The U.S. Environmental Protection Agency (EPA) is seeking feedback from industry stakeholders on a proposed new methodology for analyzing the National Fenestration Rating Council (NFRC) Certified Product Directory (CPD). The analysis could be used in future specification revisions of the Energy Star program for windows, doors and skylights.

In a statement, the EPA says it’s proposing the new approach to better understand all the window technologies that manufacturers have certified and which combinations can achieve different performance levels.

The “pathways” defined in the methodology are combinations of window components and characteristics. These include operator type, frame material, spacer system, glass configuration and gas fill. The methodology will enable EPA to analyze pathways that can achieve different U-factor and solar heat gain coefficient (SHGC) ratings. EPA says the methodology does not identify specific manufacturers, product lines or product options, so there’s no danger that proprietary information will be shared with competitors.

“EPA is working to improve how they calculate which windows and doors are available to consumers, and this should help,” said Ray Garries, vice president of engineering and innovation at MI Windows and Doors and a blogger for DWM. “As you know, the NFRC Certified Product Directory has millions of products listed, but a large percentage are not available for consumers to buy. These unavailable listed options are mostly glazing combinations that the system requires, but the manufacturers may not sell for a variety of reasons. I would encourage EPA to continue their improvement activities, and also put much more emphasis on cost benefits and paybacks for consumers. The American Architectural Manufacturers Association (AAMA)  is also working on a more formal response to EPA prior to the February deadline.”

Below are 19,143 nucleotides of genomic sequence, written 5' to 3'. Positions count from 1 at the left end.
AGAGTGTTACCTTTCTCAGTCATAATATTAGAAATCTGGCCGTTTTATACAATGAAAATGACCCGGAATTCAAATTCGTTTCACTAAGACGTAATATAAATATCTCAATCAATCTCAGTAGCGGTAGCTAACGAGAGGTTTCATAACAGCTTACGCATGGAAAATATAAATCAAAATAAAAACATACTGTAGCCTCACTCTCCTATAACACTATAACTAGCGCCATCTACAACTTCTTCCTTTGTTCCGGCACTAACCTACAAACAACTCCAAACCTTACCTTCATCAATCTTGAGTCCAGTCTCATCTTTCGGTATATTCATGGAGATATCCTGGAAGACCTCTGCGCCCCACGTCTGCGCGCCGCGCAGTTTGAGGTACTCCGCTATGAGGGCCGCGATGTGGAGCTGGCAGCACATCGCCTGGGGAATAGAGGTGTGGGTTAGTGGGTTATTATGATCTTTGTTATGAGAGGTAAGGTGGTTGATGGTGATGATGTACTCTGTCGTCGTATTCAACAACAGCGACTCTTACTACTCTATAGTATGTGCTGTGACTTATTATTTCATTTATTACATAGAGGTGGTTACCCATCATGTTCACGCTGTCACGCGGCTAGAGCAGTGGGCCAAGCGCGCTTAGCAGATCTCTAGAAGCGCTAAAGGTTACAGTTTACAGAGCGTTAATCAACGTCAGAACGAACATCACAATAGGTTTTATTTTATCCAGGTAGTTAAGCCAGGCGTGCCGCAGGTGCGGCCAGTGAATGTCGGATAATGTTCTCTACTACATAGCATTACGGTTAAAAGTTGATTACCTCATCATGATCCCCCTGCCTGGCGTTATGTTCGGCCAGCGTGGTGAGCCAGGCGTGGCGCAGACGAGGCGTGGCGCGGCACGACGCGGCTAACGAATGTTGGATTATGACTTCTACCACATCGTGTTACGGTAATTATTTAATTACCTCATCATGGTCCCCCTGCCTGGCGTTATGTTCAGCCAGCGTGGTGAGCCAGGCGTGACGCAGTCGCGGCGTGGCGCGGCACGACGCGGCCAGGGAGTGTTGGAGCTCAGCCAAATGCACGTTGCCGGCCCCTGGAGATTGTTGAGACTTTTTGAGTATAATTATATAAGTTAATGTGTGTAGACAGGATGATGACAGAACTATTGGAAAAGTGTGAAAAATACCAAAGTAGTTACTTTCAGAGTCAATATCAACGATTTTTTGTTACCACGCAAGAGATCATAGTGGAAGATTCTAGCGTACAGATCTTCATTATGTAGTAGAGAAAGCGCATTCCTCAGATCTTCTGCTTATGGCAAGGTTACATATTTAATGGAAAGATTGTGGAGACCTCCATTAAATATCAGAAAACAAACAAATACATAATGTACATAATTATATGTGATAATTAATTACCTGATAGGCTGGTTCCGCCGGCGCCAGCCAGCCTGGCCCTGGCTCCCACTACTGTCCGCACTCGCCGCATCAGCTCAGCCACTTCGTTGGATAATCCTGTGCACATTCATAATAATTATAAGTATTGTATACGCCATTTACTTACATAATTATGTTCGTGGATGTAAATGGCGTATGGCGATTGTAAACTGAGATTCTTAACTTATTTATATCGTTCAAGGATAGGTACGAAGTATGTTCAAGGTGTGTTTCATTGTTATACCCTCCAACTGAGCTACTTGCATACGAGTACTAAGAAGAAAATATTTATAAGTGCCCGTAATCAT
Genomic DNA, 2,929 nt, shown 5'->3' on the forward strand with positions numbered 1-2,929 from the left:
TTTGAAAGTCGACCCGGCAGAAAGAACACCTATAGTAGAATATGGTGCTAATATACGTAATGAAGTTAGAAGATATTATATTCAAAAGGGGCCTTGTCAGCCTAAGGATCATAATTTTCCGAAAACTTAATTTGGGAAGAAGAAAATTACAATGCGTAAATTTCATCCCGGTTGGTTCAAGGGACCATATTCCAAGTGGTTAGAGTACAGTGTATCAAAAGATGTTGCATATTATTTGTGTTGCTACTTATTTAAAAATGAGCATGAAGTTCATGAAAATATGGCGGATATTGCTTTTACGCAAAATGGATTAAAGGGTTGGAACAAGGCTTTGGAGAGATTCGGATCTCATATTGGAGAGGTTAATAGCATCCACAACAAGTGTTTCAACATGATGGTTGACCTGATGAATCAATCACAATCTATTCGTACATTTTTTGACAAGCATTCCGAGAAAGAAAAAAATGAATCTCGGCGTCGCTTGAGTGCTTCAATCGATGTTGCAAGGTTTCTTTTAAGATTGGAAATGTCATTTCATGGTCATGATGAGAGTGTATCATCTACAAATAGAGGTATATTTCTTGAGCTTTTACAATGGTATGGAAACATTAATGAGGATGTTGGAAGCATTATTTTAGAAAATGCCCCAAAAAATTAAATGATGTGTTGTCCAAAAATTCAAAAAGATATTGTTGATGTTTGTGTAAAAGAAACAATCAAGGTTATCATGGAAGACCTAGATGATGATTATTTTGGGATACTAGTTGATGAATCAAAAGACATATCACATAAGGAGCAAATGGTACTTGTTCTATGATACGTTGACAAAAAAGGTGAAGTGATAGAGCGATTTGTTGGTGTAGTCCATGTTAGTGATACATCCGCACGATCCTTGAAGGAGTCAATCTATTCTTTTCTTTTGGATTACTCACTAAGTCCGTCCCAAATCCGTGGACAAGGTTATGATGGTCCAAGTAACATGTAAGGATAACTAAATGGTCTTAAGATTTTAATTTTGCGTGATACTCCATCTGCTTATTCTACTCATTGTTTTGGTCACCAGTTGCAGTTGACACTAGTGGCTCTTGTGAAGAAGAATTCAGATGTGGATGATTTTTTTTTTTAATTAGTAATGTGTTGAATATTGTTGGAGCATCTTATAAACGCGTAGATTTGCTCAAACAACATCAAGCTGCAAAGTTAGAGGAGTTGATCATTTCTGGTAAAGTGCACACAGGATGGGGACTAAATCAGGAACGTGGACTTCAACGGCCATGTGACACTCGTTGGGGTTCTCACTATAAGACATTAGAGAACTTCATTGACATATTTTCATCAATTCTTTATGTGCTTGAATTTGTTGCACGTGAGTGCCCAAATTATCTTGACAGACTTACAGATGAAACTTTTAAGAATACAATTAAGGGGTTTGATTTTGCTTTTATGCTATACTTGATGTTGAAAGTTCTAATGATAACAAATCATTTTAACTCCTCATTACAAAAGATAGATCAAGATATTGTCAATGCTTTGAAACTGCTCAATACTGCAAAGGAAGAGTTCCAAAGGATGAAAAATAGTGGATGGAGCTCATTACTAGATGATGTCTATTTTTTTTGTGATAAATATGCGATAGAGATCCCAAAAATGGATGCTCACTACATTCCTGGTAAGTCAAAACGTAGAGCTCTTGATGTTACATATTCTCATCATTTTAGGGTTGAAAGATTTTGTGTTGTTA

Doug Anderson, the program manager for Energy Star’s windows, doors and skylights efforts, says the agency hopes to develop an analysis based on the NFRC’s CPD during 2017. He says the EPA wants feedback from industry stakeholders.

To view the report, click here.

To offer feedback to the EPA on the report, e-mail by February 3, 2017.

The current Energy Star Version 6.0 specification for doors, windows and skylights took effect on January 1, 2015 in the U.S. except in the Northern Zone, where the prescriptive and equivalent energy performance criteria for windows went into effect on January 1, 2016.

1 Comment

  1. Regardless of whether or not changes to the calculation make the results slightly more accurate, I am against these kinds of tweaks. They result in either additional costs to manufacturers or, failing to retest, the possibility that an un-level playing field will be created where some manufacturers were able to benefit from the new numbers in their normal re-certification cycle vs other manufacturers that may have recently re-certified.

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